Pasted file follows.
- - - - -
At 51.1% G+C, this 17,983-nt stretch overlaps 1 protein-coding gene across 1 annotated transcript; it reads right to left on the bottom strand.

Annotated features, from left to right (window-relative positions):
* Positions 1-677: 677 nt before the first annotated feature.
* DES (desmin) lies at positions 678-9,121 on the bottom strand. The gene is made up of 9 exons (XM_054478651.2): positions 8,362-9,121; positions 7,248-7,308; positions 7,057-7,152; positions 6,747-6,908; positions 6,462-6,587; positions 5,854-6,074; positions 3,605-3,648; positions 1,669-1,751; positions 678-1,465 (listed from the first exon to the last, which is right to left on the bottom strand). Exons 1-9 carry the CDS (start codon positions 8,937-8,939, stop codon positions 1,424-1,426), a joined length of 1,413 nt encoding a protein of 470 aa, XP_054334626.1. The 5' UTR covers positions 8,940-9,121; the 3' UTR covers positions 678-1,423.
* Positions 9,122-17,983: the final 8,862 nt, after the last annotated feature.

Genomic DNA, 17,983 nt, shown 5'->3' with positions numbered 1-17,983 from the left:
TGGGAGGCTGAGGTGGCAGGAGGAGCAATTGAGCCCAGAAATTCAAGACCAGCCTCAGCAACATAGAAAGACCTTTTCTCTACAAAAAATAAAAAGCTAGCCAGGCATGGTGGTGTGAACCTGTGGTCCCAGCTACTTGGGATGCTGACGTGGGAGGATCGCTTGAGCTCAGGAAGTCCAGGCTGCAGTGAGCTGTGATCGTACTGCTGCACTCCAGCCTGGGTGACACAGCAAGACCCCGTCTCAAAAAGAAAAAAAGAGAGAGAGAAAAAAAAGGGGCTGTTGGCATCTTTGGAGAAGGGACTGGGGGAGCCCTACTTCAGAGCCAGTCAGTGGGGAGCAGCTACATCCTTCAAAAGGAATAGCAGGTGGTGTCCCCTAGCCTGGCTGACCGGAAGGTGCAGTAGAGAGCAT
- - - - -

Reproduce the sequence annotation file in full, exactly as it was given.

At 51.1% G+C, this 17,983-nt stretch overlaps 1 protein-coding gene across 1 annotated transcript; it reads right to left on the bottom strand.

Annotated features, from left to right (window-relative positions):
* Positions 1-677: 677 nt before the first annotated feature.
* DES (desmin) lies at positions 678-9,121 on the bottom strand. The gene is made up of 9 exons (XM_054478651.2): positions 8,362-9,121; positions 7,248-7,308; positions 7,057-7,152; positions 6,747-6,908; positions 6,462-6,587; positions 5,854-6,074; positions 3,605-3,648; positions 1,669-1,751; positions 678-1,465 (listed from the first exon to the last, which is right to left on the bottom strand). Exons 1-9 carry the CDS (start codon positions 8,937-8,939, stop codon positions 1,424-1,426), a joined length of 1,413 nt encoding a protein of 470 aa, XP_054334626.1. The 5' UTR covers positions 8,940-9,121; the 3' UTR covers positions 678-1,423.
* Positions 9,122-17,983: the final 8,862 nt, after the last annotated feature.

Genomic DNA, 17,983 nt, shown 5'->3' with positions numbered 1-17,983 from the left:
TGGGAGGCTGAGGTGGCAGGAGGAGCAATTGAGCCCAGAAATTCAAGACCAGCCTCAGCAACATAGAAAGACCTTTTCTCTACAAAAAATAAAAAGCTAGCCAGGCATGGTGGTGTGAACCTGTGGTCCCAGCTACTTGGGATGCTGACGTGGGAGGATCGCTTGAGCTCAGGAAGTCCAGGCTGCAGTGAGCTGTGATCGTACTGCTGCACTCCAGCCTGGGTGACACAGCAAGACCCCGTCTCAAAAAGAAAAAAAGAGAGAGAGAAAAAAAAGGGGCTGTTGGCATCTTTGGAGAAGGGACTGGGGGAGCCCTACTTCAGAGCCAGTCAGTGGGGAGCAGCTACATCCTTCAAAAGGAATAGCAGGTGGTGTCCCCTAGCCTGGCTGACCGGAAGGTGCAGTAGAGAGCAT